Let A be a positive definite symmetric matrix. Prove that for any column (or row) the maximal element of that list is on the diagonal. I've only been able to prove the weaker statement a_(i,i)+a_(j,j)>2*a_(i,j) for i not equal to j.

- February 4th 2013, 09:31 AMblmalikovPositive definite symmetric matrix has maximal elements on diagonal
Let A be a positive definite symmetric matrix. Prove that for any column (or row) the maximal element of that list is on the diagonal. I've only been able to prove the weaker statement a_(i,i)+a_(j,j)>2*a_(i,j) for i not equal to j.

- February 4th 2013, 12:33 PMvincisonfireRe: Positive definite symmetric matrix has maximal elements on diagonal
WLOG ((Wondering))

So I guess you got up to there and you set and . You need to set and equal to values that are functions of . You should get cancellations and the desired result. - October 27th 2013, 06:20 PMtbemroseCounterexample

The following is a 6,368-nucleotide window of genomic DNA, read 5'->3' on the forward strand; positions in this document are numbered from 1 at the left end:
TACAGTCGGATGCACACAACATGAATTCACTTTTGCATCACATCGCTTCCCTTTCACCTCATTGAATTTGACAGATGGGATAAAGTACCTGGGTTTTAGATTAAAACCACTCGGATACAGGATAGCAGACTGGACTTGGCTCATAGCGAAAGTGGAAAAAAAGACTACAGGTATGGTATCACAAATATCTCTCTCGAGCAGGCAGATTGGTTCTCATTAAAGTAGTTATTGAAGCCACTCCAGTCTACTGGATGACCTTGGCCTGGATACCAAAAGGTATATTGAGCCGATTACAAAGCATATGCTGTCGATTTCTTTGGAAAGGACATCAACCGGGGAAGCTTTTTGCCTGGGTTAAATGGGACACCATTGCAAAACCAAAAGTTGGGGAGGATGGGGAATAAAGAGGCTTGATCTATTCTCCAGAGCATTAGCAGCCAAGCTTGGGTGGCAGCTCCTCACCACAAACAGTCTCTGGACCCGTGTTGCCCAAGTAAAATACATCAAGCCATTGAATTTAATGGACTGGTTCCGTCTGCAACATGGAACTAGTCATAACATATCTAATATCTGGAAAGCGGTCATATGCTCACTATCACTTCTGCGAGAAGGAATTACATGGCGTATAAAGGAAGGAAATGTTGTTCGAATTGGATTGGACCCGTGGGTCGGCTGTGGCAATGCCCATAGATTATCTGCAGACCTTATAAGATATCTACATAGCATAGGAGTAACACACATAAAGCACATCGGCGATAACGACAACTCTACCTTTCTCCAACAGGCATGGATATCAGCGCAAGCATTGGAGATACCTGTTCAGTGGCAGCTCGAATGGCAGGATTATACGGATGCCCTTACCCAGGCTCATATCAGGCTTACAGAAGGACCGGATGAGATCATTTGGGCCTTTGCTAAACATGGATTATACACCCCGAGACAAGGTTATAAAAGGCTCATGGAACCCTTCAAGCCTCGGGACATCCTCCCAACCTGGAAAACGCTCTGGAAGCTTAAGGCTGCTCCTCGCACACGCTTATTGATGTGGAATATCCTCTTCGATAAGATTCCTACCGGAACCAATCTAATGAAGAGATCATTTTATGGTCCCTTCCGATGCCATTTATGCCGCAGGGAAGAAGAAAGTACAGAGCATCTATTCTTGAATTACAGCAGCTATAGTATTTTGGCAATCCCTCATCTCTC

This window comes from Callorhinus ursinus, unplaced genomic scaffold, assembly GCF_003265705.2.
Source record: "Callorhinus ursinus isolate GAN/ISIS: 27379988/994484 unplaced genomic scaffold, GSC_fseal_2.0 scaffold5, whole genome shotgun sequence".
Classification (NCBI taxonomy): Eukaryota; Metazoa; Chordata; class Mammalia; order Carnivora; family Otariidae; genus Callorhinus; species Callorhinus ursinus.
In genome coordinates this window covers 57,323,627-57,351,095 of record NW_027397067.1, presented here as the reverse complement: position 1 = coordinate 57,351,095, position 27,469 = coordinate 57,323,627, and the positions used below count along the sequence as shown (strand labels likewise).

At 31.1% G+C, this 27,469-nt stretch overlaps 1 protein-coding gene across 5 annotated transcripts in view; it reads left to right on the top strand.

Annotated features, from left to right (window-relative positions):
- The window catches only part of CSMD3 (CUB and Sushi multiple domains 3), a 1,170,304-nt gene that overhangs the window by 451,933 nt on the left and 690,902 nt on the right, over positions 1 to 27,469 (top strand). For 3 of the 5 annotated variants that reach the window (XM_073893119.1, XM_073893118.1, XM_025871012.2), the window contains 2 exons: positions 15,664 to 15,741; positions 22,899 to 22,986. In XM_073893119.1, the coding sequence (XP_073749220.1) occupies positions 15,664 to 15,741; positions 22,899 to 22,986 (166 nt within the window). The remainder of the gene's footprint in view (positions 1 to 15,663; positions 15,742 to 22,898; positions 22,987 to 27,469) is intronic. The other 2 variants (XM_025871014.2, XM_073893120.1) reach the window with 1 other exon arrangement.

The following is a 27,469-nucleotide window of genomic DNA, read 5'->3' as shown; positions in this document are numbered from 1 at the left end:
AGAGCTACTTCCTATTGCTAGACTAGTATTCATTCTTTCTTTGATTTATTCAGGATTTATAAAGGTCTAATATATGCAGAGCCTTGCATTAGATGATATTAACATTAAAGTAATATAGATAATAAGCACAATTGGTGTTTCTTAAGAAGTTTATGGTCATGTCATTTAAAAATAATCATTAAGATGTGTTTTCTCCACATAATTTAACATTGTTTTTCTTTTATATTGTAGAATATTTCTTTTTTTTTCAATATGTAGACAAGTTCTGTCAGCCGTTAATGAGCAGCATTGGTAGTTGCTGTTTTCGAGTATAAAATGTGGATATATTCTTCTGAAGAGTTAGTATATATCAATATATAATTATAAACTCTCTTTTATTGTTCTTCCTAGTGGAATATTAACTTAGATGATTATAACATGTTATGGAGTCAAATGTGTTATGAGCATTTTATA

I wrestled with this problem for a while, and have found a counterexample.

Let .

It has full rank so is symmetric positive-definite.

is .

This matrix is not diagonally dominant . We don't even have the weaker , nor do the entries on the diagonal correspond with the 3 largest entries of the matrix. In what way can one unambiguously define "maximal entries" in which 's maximal entries lie on its diagonal?